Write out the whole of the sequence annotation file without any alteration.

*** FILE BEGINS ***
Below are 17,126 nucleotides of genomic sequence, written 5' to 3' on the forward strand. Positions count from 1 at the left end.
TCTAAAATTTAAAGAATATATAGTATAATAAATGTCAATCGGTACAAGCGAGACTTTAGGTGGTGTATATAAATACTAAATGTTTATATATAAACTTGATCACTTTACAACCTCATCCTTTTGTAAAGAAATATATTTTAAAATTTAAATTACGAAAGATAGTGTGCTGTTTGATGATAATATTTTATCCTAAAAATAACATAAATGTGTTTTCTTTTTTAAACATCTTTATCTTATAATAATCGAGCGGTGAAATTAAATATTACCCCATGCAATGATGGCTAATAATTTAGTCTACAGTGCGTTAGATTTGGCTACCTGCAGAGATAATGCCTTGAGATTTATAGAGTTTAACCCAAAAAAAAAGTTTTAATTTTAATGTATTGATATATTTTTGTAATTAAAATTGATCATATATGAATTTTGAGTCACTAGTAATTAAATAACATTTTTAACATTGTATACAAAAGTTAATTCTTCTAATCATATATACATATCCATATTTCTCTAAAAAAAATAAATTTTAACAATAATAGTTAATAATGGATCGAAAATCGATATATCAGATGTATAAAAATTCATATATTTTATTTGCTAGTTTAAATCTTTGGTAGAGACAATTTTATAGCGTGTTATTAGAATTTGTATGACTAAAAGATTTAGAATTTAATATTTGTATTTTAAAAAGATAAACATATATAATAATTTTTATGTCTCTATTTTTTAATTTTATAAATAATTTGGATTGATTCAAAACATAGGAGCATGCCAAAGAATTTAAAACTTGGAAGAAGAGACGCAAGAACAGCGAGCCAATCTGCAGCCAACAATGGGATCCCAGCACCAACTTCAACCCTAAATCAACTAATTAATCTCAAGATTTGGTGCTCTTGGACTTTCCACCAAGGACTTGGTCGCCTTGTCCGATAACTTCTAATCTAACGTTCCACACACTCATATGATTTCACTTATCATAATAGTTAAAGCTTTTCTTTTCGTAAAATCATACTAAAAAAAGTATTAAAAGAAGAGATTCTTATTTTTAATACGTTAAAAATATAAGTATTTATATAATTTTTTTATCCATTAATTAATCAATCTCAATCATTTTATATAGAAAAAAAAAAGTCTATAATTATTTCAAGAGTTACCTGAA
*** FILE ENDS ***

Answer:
Below are 17,126 nucleotides of genomic sequence, written 5' to 3' on the forward strand. Positions count from 1 at the left end.
TCTAAAATTTAAAGAATATATAGTATAATAAATGTCAATCGGTACAAGCGAGACTTTAGGTGGTGTATATAAATACTAAATGTTTATATATAAACTTGATCACTTTACAACCTCATCCTTTTGTAAAGAAATATATTTTAAAATTTAAATTACGAAAGATAGTGTGCTGTTTGATGATAATATTTTATCCTAAAAATAACATAAATGTGTTTTCTTTTTTAAACATCTTTATCTTATAATAATCGAGCGGTGAAATTAAATATTACCCCATGCAATGATGGCTAATAATTTAGTCTACAGTGCGTTAGATTTGGCTACCTGCAGAGATAATGCCTTGAGATTTATAGAGTTTAACCCAAAAAAAAAGTTTTAATTTTAATGTATTGATATATTTTTGTAATTAAAATTGATCATATATGAATTTTGAGTCACTAGTAATTAAATAACATTTTTAACATTGTATACAAAAGTTAATTCTTCTAATCATATATACATATCCATATTTCTCTAAAAAAAATAAATTTTAACAATAATAGTTAATAATGGATCGAAAATCGATATATCAGATGTATAAAAATTCATATATTTTATTTGCTAGTTTAAATCTTTGGTAGAGACAATTTTATAGCGTGTTATTAGAATTTGTATGACTAAAAGATTTAGAATTTAATATTTGTATTTTAAAAAGATAAACATATATAATAATTTTTATGTCTCTATTTTTTAATTTTATAAATAATTTGGATTGATTCAAAACATAGGAGCATGCCAAAGAATTTAAAACTTGGAAGAAGAGACGCAAGAACAGCGAGCCAATCTGCAGCCAACAATGGGATCCCAGCACCAACTTCAACCCTAAATCAACTAATTAATCTCAAGATTTGGTGCTCTTGGACTTTCCACCAAGGACTTGGTCGCCTTGTCCGATAACTTCTAATCTAACGTTCCACACACTCATATGATTTCACTTATCATAATAGTTAAAGCTTTTCTTTTCGTAAAATCATACTAAAAAAAGTATTAAAAGAAGAGATTCTTATTTTTAATACGTTAAAAATATAAGTATTTATATAATTTTTTTATCCATTAATTAATCAATCTCAATCATTTTATATAGAAAAAAAAAAGTCTATAATTATTTCAAGAGTTACCTGAA